The report cites a March study from the National Low Income Housing Coalition which shows a nationwide shortage of 7 million housing units for low-income renters. That shortage disproportionately harms low-income communities of color and people with disabilities. Natural disasters not only exacerbate homelessness by destroying existing housing, but they also have outsized mental and physical health impacts on people who are already experiencing homelessness, the report says.

The report, which was published six months after the United Nations Security Council held a discussion about climate change as a global “threat multiplier,” makes a number of recommendations for ways that the federal government as well as state and local policymakers can “build strong, healthy, fair, accessible, and affordable communities that are resilient to future climate change impacts.” Congress, for example, should direct HUD and FEMA to coordinate evacuation efforts and housing assistance in the wake of national disasters in racially equitable ways and in compliance with the Fair Housing Act, the report says.

Congress should also expand federal funding for rental assistance and homelessness services programs, it says. In addition, leaders at the state, local, and federal levels should invest in climate resilient infrastructure and community development projects that don’t create displacement, while adopting design guidelines that account for greater extreme weather risks. Specifically, the Center calls on Congress to pass the Reforming Disaster Recovery Act of 2019, which would address the equitable disaster funding recommendations, and for HUD to fully implement the Affirmatively Furthering Fair Housing rule, which would require housing authorities to address local segregation.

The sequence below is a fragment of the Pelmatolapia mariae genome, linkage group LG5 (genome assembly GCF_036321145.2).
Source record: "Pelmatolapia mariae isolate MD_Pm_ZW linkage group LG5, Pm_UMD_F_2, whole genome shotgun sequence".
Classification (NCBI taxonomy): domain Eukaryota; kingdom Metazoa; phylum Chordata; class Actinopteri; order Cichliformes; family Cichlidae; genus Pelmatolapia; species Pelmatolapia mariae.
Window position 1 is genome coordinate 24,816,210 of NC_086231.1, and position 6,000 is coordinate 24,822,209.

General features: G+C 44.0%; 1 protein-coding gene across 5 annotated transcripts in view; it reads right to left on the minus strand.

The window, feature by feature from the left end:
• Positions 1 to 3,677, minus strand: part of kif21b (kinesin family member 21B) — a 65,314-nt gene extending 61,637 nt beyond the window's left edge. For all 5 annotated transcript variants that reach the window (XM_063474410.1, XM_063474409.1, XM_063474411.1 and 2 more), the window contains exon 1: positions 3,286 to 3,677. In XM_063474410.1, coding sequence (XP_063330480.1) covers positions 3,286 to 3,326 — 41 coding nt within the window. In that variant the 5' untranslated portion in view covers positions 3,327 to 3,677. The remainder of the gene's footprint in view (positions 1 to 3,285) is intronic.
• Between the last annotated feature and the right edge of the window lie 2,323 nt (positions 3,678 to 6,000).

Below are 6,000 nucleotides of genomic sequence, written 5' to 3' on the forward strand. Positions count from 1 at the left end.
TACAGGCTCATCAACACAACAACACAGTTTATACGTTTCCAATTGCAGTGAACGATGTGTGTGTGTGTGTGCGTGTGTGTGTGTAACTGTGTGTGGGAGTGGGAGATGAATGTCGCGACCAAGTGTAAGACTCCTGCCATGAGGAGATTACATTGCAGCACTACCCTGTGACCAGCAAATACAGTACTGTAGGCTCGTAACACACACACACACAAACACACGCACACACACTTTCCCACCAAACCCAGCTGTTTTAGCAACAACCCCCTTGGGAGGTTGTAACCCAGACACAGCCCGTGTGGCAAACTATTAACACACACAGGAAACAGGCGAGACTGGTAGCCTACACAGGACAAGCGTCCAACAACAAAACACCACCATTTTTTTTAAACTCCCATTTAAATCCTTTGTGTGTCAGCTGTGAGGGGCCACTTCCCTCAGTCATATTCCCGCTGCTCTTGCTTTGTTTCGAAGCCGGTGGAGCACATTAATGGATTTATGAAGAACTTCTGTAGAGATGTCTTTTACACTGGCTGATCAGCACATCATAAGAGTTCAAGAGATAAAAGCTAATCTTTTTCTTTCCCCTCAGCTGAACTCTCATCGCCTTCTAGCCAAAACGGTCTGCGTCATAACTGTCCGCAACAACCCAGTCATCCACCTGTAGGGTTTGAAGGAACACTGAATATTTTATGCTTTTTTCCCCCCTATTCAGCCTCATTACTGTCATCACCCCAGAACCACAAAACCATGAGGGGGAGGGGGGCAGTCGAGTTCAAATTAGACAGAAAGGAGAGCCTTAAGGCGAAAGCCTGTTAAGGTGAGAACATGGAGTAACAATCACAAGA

States and cities also need to acknowledge the increasing frequency of extreme weather events and plan for them, says Valerie Novack, the 2019 Portlight Fellow for the Center’s Disability Justice Initiative, and a co-author of the report. For many cities, damages from weather events that impact housing aren’t even big, headline-grabbing tropical storms or hurricanes, but more workaday floods or storms that can happen on a regular basis, Novack says. And governments also need to acknowledge the time it takes to recover from the biggest disasters.

“If it really takes us a decade to recover, and these events aren’t going to slow down, then what’s the reality of the scope of recovery year to year?” Novack says.

Heidi Schultheis says that while the authors didn’t conduct original research for the report, they sought to compile existing information in a way that emphasized the racial justice and disability justice aspects of the climate-change and affordable-housing challenges.